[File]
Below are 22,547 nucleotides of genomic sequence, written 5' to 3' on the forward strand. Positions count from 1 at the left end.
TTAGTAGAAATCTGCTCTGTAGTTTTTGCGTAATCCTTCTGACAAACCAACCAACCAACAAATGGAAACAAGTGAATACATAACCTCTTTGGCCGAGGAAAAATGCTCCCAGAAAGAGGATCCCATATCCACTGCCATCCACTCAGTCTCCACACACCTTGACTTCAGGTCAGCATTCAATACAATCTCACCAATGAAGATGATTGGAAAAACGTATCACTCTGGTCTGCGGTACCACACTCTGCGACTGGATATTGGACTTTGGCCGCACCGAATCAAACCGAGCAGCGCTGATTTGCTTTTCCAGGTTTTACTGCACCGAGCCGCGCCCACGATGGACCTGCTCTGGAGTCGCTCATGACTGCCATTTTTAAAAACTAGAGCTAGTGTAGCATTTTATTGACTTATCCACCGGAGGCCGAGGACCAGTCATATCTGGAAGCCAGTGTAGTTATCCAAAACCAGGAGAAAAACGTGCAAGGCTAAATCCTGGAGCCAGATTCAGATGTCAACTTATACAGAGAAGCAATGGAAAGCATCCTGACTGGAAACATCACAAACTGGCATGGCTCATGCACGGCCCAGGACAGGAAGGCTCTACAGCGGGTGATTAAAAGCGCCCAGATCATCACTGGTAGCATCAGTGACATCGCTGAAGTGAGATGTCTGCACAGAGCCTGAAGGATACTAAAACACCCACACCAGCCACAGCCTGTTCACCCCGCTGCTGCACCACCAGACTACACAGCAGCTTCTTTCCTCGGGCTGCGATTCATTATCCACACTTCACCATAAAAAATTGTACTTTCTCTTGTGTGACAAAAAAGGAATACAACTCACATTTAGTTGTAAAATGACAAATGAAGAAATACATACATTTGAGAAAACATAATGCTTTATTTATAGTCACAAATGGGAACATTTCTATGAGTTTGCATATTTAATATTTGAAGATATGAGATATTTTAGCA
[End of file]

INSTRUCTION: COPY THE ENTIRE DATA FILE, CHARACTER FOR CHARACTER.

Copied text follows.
Below are 22,547 nucleotides of genomic sequence, written 5' to 3' on the forward strand. Positions count from 1 at the left end.
TTAGTAGAAATCTGCTCTGTAGTTTTTGCGTAATCCTTCTGACAAACCAACCAACCAACAAATGGAAACAAGTGAATACATAACCTCTTTGGCCGAGGAAAAATGCTCCCAGAAAGAGGATCCCATATCCACTGCCATCCACTCAGTCTCCACACACCTTGACTTCAGGTCAGCATTCAATACAATCTCACCAATGAAGATGATTGGAAAAACGTATCACTCTGGTCTGCGGTACCACACTCTGCGACTGGATATTGGACTTTGGCCGCACCGAATCAAACCGAGCAGCGCTGATTTGCTTTTCCAGGTTTTACTGCACCGAGCCGCGCCCACGATGGACCTGCTCTGGAGTCGCTCATGACTGCCATTTTTAAAAACTAGAGCTAGTGTAGCATTTTATTGACTTATCCACCGGAGGCCGAGGACCAGTCATATCTGGAAGCCAGTGTAGTTATCCAAAACCAGGAGAAAAACGTGCAAGGCTAAATCCTGGAGCCAGATTCAGATGTCAACTTATACAGAGAAGCAATGGAAAGCATCCTGACTGGAAACATCACAAACTGGCATGGCTCATGCACGGCCCAGGACAGGAAGGCTCTACAGCGGGTGATTAAAAGCGCCCAGATCATCACTGGTAGCATCAGTGACATCGCTGAAGTGAGATGTCTGCACAGAGCCTGAAGGATACTAAAACACCCACACCAGCCACAGCCTGTTCACCCCGCTGCTGCACCACCAGACTACACAGCAGCTTCTTTCCTCGGGCTGCGATTCATTATCCACACTTCACCATAAAAAATTGTACTTTCTCTTGTGTGACAAAAAAGGAATACAACTCACATTTAGTTGTAAAATGACAAATGAAGAAATACATACATTTGAGAAAACATAATGCTTTATTTATAGTCACAAATGGGAACATTTCTATGAGTTTGCATATTTAATATTTGAAGATATGAGATATTTTAGCA